This can’t end well, right?
Based on Jack Ketchum’s novel and co-written by McKee, The Woman knows exactly the weirdly wonderful path it follows. It embraces it and creates a memorable one with an ending that rips right into the very fabric of family matters. Unsettling as it is, The Woman holds a magnificent spell over its audience and doesn’t let go until the final – and genuinely badass – frame. Go ahead and guess what’s happening in those moments, wilderness reclaims its territory? The nuclear family for the modern age? Who knows? It’s seriously creepy, though.
Throughout the narrative, McKee shows great skill at the helm. He plays with sound effects and establishes a mood that only gets darker was the film reveals itself. He has a great control of sequence and establishes wonderful takes that are both artistic and independent. The vibe of The Woman is fresh, fresh, fresh in spite of a set-up that, on a surface level, seems supremely limiting.
Brutally engaging, McKee’s film does not go quietly into that dark night of horror. It’s a menacing little film and, quite possibly, might disturb you more than a film like Dead Girl did. You’ll find razor sharp wit, too. Full of brazen performances, The Woman demands an audience and who here is brave enough to disappoint her? Not I.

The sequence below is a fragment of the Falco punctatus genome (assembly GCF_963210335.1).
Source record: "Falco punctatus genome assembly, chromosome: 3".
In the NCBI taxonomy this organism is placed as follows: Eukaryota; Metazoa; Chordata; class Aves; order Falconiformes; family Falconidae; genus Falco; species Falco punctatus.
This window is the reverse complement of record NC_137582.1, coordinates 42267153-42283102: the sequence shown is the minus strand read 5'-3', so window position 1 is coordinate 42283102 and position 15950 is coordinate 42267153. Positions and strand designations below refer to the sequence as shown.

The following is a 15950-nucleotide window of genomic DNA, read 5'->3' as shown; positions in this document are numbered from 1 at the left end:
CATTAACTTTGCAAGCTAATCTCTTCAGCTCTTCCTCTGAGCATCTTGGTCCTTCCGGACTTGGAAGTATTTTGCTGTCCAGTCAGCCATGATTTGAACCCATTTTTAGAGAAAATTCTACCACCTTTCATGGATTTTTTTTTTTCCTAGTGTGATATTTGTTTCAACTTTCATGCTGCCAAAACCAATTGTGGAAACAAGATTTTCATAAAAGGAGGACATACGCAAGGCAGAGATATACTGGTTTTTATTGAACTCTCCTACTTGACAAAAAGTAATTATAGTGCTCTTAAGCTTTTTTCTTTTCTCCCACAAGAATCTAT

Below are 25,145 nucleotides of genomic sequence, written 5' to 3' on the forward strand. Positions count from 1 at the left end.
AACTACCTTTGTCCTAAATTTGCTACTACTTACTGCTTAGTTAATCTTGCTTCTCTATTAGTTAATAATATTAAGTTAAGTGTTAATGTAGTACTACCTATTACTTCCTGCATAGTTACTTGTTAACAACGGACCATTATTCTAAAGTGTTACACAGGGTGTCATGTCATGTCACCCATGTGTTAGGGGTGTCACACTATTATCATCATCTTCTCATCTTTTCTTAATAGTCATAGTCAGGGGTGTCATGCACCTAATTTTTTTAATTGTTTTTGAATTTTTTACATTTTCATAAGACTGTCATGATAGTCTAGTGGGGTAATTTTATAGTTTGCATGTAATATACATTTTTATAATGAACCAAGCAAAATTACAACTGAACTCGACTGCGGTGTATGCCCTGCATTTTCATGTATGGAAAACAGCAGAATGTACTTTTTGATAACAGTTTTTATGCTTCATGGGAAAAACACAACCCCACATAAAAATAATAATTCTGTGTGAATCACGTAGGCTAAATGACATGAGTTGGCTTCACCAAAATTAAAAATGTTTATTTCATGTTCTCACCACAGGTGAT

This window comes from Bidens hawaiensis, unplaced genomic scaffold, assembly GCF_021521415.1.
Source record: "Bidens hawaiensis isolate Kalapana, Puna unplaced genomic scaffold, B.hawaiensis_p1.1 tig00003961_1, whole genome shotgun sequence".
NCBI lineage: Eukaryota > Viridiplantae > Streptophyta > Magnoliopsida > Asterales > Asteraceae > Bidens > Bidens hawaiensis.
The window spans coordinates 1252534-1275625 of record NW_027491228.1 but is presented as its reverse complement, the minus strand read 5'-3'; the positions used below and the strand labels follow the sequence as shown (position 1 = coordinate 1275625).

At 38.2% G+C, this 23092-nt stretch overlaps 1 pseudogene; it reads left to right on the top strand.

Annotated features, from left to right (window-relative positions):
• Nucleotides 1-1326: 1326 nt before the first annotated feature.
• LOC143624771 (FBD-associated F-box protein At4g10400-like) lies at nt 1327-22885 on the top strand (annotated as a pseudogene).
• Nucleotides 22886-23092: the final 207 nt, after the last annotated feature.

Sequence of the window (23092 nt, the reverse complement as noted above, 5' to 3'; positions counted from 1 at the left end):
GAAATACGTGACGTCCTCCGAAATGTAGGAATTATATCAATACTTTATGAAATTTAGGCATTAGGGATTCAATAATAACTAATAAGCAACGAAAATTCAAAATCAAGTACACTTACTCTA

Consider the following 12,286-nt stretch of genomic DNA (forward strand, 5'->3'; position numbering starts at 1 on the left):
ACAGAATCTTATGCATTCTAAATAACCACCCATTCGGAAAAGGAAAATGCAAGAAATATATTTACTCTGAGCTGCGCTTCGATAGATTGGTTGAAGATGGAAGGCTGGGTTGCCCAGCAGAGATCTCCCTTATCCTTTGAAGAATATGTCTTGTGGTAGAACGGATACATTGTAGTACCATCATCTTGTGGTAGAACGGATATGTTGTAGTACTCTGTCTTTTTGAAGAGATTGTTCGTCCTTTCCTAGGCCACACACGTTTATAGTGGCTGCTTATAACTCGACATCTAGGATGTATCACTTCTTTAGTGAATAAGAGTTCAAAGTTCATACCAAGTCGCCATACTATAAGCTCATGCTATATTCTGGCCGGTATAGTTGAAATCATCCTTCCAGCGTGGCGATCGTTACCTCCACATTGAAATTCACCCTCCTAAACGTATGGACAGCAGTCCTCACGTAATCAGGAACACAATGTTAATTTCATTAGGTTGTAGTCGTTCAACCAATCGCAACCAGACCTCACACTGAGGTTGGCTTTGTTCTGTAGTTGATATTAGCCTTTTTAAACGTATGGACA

MPAA Rating: R for strong bloody violence, torture, a rape, disturbing behavior, some graphic nudity, and language.
Director: Lucky McKee
Writer: Lucky McKee and Jack Ketchum
Cast: Carlee Baker; Marcia Bennett; Angela Bettisl Pollyanna McIntosh; Shyla Molhusen
Tagline: Not every monster lives in the wild.
Memorable Movie Quote: "I never condoned what you did. Never. You just can't keep putting one thing on top of the other and expect to keep getting away with it forever. I've had it."
Distributor: Bloody Disgusting
Official Site: www.thewomanmovie.com
Release Date: October 14, 2011 (limited release)
DVD/Blu-ray Release Date: January 24, 2012
Synopsis: The Woman is a disturbing tale of torture and dirty little secrets that can haunt any seemingly harmless neighborhood. The story follows a successful country lawyer who captures and attempts to "civilize" the last remaining member of a violent clan that has roamed the Northeast in the wild for decades, thereby putting the lives of his family in extreme jeopardy.